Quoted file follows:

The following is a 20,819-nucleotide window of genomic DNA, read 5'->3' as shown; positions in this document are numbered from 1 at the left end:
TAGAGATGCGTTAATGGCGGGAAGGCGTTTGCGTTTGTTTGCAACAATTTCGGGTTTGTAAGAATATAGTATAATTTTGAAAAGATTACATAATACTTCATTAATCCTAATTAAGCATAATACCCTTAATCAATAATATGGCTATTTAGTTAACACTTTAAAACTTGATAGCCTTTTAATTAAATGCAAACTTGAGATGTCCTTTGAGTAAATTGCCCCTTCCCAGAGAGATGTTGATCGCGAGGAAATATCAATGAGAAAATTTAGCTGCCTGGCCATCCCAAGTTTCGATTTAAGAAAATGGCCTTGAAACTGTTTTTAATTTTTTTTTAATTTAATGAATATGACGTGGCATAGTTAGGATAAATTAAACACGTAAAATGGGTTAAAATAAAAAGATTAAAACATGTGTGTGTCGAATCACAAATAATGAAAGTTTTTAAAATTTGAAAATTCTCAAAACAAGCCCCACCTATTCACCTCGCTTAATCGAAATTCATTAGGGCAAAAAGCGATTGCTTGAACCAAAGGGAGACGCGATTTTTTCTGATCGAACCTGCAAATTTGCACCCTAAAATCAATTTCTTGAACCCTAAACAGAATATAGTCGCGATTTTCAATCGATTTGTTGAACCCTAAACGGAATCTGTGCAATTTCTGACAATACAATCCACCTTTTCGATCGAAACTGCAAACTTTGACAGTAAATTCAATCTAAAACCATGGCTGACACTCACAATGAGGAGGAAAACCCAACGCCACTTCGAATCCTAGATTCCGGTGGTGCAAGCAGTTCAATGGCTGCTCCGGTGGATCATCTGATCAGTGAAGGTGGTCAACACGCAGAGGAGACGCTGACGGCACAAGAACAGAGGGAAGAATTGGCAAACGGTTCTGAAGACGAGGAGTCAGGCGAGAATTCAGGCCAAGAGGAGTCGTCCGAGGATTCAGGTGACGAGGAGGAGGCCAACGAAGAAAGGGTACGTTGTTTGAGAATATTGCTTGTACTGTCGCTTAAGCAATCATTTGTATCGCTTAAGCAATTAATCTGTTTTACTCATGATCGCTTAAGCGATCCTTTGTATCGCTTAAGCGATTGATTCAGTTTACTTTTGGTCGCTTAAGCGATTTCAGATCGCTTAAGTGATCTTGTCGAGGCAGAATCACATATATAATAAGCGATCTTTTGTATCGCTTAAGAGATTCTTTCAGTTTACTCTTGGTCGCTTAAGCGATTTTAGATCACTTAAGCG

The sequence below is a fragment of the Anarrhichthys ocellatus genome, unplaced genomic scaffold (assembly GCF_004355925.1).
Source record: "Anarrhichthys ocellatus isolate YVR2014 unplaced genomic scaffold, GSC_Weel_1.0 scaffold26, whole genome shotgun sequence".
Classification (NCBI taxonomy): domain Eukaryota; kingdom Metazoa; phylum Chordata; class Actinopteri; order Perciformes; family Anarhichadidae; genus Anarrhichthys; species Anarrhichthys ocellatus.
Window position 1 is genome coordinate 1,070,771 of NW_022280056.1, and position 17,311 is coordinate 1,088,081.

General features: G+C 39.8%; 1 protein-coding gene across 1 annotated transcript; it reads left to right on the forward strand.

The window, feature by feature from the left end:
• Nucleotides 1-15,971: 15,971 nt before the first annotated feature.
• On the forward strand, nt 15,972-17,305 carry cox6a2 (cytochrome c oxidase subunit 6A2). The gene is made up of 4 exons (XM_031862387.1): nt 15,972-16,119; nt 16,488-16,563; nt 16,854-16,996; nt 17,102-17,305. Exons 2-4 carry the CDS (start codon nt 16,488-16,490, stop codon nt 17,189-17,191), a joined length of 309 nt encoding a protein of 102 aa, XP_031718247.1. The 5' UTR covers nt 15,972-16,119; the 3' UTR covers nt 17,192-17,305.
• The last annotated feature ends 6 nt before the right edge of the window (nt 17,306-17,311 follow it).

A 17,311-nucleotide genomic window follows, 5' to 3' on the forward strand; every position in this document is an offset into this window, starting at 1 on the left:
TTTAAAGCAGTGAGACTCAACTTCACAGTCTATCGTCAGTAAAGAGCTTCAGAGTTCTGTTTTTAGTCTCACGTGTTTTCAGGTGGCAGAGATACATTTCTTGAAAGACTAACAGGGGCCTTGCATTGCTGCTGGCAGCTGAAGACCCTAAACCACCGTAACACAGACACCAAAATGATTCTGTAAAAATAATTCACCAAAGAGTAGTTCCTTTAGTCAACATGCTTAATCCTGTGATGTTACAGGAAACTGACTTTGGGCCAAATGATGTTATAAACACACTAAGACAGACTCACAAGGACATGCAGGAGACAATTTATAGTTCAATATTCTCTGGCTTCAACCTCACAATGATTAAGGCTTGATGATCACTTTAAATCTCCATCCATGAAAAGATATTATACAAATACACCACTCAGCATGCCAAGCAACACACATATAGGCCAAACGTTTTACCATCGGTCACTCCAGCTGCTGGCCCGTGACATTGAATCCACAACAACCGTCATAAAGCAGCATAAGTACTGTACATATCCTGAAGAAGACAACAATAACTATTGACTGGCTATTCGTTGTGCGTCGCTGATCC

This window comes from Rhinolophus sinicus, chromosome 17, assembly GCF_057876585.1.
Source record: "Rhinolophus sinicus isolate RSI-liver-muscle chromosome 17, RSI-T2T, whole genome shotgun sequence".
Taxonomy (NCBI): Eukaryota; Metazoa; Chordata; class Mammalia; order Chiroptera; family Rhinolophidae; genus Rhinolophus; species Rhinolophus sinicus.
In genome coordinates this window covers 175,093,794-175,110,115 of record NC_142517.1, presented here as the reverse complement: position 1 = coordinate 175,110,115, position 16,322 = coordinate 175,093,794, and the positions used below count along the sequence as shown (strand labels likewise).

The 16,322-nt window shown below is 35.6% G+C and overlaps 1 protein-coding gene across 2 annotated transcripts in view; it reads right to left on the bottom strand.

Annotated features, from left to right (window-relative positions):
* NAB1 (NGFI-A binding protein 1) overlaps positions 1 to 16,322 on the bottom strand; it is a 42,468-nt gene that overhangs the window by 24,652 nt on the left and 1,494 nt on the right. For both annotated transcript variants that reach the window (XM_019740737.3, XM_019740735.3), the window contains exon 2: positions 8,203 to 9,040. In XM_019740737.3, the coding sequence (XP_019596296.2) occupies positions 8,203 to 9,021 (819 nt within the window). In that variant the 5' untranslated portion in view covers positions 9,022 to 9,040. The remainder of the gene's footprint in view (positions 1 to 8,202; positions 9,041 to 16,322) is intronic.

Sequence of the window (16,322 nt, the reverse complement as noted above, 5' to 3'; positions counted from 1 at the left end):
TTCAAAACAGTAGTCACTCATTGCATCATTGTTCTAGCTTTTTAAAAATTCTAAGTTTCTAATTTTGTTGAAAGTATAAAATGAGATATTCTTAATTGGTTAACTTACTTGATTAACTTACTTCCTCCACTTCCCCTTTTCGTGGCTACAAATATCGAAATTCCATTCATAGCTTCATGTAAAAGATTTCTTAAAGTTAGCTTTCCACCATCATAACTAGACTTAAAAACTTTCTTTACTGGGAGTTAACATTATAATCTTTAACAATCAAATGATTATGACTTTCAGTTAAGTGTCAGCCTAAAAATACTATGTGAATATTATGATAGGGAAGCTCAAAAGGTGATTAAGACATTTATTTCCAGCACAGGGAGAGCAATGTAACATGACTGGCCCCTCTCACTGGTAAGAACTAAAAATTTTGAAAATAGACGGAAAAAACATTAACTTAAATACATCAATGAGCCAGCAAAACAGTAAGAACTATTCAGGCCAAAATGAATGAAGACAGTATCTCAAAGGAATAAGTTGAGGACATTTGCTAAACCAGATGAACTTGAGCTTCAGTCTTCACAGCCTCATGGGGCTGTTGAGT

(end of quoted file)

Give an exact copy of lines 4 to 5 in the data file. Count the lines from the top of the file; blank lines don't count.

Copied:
Source record: "Anarrhichthys ocellatus isolate YVR2014 unplaced genomic scaffold, GSC_Weel_1.0 scaffold26, whole genome shotgun sequence".
Classification (NCBI taxonomy): domain Eukaryota; kingdom Metazoa; phylum Chordata; class Actinopteri; order Perciformes; family Anarhichadidae; genus Anarrhichthys; species Anarrhichthys ocellatus.